Fourth, SOP provides sulphur to the soil as well as potassium; regular potash does not. Sulphur has been shown in many tests to be both necessary to plant growth, and to be available in lower amounts in soils than is optimal for many crops. Sulphur augmentation of soils has been common for certain high-value crops. Recent studies show that with the reduction in sulphur emissions from coal-fired electric utilities in the United States over the past two decades that soil in the Corn Belt is beginning to require sulphur augmentation to achieve optimal harvests of even bulk crops like corn and soybeans, crops thought to not be affected by sulphur levels before. SOP provides sulphur in a form that is more readily absorbable by plant roots than traditional forms of sulphur fertilization. Regular potash does not provide sulphur, SOP does.
So how do you play the SOP space? Two ways: the volume leader or the natural producers.
The Primary Chemical Conversion Producer
K+S Aktiengesellschaft (DU:SDF) is the largest supplier of SOP from its chemical convergence operations in Germany. Its stock trades on European exchanges. K+S supplies much of the SOP consumed in Europe, Central Asia and the Middle-East. K+S also supplies other fertilizer products, so it is not a pure play in SOP. Because K+S uses a chemical conversion process to produce SOP it does not have the margin opportunity of the producers of naturally extracted SOP. However, K+S is well positioned with respect to distribution and location to market to continue its long-term franchise in this space. See http://www.k-plus-s.com/en/ for more information.
Four Natural Sources of SOP
Sociedad Quimica Y Minra (NYSE:SQM) has its operations in Chile on a high- altitude brine lake in the Atacama desert. SQM produces other minerals besides SOP including lithium, however natural fertilizers is its primary business. It continues to invest in additional capacity and has distribution to South American markets as well as to global markets. SQM should be considered for longer term growth. Additional information can be found at http://www.sqm.com/.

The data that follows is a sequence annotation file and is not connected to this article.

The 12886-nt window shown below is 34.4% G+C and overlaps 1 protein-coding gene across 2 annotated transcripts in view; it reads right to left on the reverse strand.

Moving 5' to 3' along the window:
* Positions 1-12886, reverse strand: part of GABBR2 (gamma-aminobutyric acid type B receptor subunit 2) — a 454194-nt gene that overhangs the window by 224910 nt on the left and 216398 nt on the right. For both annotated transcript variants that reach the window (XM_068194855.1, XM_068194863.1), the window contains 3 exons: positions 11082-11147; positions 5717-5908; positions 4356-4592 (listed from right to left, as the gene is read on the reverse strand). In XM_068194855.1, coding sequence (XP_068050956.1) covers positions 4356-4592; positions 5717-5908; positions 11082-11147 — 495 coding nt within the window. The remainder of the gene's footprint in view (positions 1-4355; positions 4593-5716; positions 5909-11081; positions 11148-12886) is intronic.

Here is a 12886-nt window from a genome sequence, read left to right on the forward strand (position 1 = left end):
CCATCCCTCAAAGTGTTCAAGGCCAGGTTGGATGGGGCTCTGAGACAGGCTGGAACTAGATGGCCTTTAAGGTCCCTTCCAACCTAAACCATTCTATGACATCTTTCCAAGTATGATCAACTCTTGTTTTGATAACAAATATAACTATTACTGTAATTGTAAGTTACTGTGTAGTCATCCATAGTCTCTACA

Compass Minerals International, Inc. (NYSE:CMP) has brine extraction operations on the Great Salt Lake in Utah, United States that includes over 16 square miles of evaporation ponds and is intending to obtain rights to expand their operations on the lake. Compass produces SOP, magnesium chloride and salt from the Great Salt Lake. In addition, Compass has unrelated operations and divisions elsewhere in the U.S. and U.K. Third quarter financial results for each have been good, and Compass has distribution to U.S. markets as well as contracts in global markets. Compass should be considered for longer term growth. Additional information can be found at http://www.compassminerals.com/.
Investment in the Luobupo project in Xinjiang, China is not an option for investors. Ownership and production remain within China.
The resource on the Sevier Lake Playa in Utah is under development by EPM Mining Ventures, Inc. This project intends to produce SOP. Additional information on this project can be found at http://epmmining.com/cms/ .
There are other proposed mining projects in the U.S., in South America and in Africa. These are intending to produce potassium chloride, not SOP. Therefore, they will be competing with the major potash producers in a market that has more than sufficient capacity today. These are not opportunities to participate in the SOP market.
Companies mentioned: POT MOS AGU CF SDF SQM CMP
Opinions expressed in this article by the author are not an investment recommendation and are not meant to be relied upon in investment decisions. The author is not acting in an investment advisor capacity. This is not an investment research report. The author's opinions expressed herein address only select aspects of potential investment in securities of the companies mentioned and cannot be a substitute for comprehensive investment analysis. The information upon which this material is based was obtained from sources believed to be reliable, but has not been independently verified. Therefore, the author cannot guarantee its accuracy. Any opinions or estimates constitute the author's best judgment as of the date of publication, and are subject to change without notice.